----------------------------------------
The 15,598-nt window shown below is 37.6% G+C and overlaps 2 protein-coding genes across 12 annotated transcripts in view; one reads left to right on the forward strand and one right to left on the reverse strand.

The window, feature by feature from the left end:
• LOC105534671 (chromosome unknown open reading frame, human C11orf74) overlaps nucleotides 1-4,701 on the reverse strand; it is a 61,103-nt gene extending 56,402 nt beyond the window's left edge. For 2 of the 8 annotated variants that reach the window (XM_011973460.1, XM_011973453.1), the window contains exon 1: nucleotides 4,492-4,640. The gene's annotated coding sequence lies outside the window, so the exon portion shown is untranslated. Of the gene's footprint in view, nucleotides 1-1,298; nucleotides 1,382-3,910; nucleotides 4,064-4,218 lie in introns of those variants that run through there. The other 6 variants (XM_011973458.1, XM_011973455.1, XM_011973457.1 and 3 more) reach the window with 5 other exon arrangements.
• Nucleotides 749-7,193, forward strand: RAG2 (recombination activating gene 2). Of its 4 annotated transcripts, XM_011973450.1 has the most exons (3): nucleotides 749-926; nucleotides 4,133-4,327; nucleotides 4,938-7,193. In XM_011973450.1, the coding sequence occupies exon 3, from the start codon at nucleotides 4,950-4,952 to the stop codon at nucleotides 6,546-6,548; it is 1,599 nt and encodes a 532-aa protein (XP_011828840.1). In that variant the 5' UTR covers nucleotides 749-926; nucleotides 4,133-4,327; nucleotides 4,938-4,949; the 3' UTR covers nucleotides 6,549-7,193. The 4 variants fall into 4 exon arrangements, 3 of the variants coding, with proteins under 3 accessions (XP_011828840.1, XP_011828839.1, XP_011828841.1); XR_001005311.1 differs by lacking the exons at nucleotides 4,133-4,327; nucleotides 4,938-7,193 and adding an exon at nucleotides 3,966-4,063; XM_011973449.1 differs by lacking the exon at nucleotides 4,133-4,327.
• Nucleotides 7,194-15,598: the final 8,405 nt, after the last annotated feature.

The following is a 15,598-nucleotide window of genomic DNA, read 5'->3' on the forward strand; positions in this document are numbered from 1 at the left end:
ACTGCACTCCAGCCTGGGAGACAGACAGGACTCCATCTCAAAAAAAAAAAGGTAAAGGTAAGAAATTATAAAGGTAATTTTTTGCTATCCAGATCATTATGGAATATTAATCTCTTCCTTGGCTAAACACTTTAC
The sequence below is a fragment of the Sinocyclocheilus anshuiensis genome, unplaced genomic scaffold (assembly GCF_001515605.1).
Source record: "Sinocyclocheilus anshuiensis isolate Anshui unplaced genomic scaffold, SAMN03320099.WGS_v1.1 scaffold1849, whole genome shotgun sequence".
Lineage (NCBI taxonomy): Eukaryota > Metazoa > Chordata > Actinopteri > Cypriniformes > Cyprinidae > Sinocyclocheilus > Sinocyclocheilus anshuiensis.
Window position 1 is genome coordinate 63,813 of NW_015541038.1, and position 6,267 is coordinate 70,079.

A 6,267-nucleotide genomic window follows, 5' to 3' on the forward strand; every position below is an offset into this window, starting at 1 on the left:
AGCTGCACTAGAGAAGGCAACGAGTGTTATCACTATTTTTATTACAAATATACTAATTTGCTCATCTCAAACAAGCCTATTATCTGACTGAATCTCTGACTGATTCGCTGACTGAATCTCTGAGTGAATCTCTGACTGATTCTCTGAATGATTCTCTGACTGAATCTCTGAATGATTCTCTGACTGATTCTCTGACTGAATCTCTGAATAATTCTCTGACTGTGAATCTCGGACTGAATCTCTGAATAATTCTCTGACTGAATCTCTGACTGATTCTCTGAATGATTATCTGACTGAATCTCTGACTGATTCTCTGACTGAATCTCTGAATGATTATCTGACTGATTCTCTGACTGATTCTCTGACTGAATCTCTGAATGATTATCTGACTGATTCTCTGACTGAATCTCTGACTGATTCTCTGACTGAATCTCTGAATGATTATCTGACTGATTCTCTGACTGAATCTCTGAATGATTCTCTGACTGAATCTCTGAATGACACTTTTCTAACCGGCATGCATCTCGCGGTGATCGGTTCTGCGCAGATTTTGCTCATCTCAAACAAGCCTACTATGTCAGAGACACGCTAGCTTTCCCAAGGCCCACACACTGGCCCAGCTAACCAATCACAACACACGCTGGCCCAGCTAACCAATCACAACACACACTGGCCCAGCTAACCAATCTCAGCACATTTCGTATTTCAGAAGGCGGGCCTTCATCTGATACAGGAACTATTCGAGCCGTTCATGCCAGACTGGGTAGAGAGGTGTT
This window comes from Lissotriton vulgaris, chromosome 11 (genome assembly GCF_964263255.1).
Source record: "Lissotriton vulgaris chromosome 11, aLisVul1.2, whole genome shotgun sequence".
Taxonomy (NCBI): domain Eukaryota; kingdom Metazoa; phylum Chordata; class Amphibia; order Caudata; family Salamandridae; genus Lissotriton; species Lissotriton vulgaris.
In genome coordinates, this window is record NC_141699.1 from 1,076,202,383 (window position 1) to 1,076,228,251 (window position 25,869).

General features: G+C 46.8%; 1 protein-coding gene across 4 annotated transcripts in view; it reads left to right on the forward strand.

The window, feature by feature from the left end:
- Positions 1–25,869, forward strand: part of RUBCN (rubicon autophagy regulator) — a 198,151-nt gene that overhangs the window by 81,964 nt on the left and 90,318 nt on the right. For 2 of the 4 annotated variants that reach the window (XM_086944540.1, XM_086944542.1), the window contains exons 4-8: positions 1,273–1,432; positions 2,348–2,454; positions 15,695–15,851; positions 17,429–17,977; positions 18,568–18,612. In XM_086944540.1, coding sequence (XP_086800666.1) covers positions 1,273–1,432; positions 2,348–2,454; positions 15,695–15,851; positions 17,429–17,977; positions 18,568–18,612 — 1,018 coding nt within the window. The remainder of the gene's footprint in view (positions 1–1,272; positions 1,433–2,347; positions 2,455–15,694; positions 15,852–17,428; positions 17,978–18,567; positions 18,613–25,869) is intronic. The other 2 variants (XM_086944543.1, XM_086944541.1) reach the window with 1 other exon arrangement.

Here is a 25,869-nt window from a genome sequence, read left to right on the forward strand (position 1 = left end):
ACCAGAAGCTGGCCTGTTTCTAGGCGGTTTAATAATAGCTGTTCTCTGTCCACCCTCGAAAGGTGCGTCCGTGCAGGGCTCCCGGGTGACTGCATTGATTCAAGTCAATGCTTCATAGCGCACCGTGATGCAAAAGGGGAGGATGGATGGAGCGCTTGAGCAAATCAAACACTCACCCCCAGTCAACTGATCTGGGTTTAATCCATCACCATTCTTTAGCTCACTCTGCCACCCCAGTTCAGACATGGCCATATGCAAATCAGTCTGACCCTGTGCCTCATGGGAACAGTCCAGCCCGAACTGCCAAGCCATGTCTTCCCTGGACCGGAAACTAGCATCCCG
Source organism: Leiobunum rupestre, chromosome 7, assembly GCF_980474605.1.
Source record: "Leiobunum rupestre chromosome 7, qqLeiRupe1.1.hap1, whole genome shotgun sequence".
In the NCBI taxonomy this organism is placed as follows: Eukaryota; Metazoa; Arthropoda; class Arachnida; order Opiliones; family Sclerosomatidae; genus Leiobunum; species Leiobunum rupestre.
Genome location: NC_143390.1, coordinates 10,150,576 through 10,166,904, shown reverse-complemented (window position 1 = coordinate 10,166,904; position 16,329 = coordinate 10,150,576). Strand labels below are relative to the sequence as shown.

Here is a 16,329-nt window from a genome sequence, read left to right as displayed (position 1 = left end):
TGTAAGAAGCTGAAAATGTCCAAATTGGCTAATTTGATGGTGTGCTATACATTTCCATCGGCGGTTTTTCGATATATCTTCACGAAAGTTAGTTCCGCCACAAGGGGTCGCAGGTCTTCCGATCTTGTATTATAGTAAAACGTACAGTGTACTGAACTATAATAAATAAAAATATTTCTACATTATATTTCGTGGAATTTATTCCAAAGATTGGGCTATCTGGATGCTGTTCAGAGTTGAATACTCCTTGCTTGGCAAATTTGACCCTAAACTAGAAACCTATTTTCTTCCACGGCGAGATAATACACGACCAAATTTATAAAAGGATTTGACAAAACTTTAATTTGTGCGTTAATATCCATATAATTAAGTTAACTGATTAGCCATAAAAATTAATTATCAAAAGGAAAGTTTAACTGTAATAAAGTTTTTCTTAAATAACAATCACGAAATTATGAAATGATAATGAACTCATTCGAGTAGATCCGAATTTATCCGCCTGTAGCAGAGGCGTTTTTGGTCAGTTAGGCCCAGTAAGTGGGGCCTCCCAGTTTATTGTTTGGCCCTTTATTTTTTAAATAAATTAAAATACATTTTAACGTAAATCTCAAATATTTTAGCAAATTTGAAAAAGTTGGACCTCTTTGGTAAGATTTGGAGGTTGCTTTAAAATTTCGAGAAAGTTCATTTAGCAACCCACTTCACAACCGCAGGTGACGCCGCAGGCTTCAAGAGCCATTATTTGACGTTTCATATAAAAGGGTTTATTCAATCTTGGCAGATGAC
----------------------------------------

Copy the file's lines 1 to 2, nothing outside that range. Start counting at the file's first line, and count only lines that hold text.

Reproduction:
The 15,598-nt window shown below is 37.6% G+C and overlaps 2 protein-coding genes across 12 annotated transcripts in view; one reads left to right on the forward strand and one right to left on the reverse strand.

The window, feature by feature from the left end: